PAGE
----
To the uninitiated, skyr is like yogurt but thicker and more textured—it won't fall off the spoon if you flip it over. In its quest to be the new Curdled Dairy Queen, Siggi's, a company that makes Icelandic-style skyr, wants to get the word out that Greek yogurt makers cram their tiny containers full of sugar:
"Everything's a lie and a racket!" one passer-by in the company's new video exclaims.
This commercial, too, is a little misleading: A 5.3 oz container of plain Siggi's has 4 grams of sugar, just like a 5.3 oz container of plain Chobani, the best-selling Greek yogurt variety. (The flavored varieties of Chobani, however, have more sugar than the flavored varieties of Siggi's by about five grams.)
Factual niggling aside, this campaign is interesting for two reasons:
First, it shows that once food manufacturers notice that health-conscious consumers have seized on a certain metric of a given "health food" category, the competition becomes about outshining the others in that dimension, no matter how silly the result.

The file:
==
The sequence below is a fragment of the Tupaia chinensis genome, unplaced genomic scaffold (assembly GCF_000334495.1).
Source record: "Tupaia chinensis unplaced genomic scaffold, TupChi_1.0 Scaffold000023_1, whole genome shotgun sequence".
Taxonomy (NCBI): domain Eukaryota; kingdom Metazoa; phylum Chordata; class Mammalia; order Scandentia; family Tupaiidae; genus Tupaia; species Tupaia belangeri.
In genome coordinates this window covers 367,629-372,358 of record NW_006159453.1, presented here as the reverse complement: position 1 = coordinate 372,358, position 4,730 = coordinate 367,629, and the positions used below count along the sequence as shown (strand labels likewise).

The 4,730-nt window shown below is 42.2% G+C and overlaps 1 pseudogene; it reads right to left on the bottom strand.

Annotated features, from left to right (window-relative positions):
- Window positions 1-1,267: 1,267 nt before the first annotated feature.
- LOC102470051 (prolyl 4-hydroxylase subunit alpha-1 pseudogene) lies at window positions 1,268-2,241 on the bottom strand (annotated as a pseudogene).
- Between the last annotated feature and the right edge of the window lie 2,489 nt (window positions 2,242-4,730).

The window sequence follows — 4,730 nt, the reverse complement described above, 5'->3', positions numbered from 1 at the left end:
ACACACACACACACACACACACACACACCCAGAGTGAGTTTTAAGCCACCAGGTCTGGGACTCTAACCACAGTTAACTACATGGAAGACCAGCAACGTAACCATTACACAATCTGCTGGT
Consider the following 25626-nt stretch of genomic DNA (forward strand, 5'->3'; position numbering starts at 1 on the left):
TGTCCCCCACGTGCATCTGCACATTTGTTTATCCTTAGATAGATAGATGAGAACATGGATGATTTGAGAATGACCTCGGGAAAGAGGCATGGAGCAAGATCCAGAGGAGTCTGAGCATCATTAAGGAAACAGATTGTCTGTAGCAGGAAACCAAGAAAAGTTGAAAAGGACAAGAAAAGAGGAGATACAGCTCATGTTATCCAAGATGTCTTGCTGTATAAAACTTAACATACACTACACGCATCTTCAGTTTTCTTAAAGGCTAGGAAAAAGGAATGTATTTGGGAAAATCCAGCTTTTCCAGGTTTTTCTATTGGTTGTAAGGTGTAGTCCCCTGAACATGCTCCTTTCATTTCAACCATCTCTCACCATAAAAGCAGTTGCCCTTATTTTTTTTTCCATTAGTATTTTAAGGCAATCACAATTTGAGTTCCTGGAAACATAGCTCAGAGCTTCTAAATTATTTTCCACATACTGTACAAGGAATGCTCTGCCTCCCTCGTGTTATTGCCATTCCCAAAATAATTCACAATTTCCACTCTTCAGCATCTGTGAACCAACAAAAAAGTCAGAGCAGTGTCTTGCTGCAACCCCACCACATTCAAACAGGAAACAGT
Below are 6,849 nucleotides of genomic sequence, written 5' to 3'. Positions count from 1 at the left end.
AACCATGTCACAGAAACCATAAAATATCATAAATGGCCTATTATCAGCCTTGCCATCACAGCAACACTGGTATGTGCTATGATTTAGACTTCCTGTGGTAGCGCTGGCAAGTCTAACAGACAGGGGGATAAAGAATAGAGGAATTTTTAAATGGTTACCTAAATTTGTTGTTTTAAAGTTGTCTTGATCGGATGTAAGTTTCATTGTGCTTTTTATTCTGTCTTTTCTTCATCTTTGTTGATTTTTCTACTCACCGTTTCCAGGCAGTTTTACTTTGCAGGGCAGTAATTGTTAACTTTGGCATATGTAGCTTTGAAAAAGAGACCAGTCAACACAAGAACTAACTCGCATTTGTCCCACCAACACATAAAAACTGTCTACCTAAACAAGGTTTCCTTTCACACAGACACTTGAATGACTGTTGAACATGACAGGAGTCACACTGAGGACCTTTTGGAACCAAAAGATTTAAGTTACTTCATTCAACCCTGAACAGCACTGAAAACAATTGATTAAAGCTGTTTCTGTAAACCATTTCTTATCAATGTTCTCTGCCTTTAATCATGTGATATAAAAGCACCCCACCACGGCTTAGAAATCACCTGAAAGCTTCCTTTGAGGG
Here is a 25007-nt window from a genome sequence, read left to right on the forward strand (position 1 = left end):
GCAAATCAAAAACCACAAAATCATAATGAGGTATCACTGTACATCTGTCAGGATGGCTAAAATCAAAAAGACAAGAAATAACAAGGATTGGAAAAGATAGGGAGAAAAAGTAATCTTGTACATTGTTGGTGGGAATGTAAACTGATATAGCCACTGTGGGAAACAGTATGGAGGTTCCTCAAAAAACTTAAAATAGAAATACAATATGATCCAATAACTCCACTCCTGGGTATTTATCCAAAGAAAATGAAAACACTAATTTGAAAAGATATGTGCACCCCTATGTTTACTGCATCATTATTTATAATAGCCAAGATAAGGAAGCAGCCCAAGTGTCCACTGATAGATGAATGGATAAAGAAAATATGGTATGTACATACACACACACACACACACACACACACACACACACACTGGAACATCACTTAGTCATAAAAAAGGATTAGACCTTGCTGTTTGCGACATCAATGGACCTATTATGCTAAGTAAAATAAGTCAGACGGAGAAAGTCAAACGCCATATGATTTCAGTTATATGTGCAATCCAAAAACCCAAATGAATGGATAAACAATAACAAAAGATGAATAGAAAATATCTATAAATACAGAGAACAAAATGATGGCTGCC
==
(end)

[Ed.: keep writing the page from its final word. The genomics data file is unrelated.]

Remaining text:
Witness, this 1987 commercial in which a man's coworkers all swoop by to tell him that "Fiber One has more fiber" than his All-Bran:
Woo hoo fiber!
Greek yogurt tried a similar tack, weaseling in past regular yogurt ("c'est si bon") on both its purported exoticism—one commercial featured real Greeks eating yogurt-topped granola bars—and, of course, on its health claims. In one ad, John Stamos (a Grecian!) eats frozen Greek yogurt and brags to his angry commercial wife about how much protein it contains.
In the five years leading up to 2011, sales of Greek yogurt grew 2500 percent. Now yogurtiers are ready for yogurt-eaters to move on to an even fancier alternative.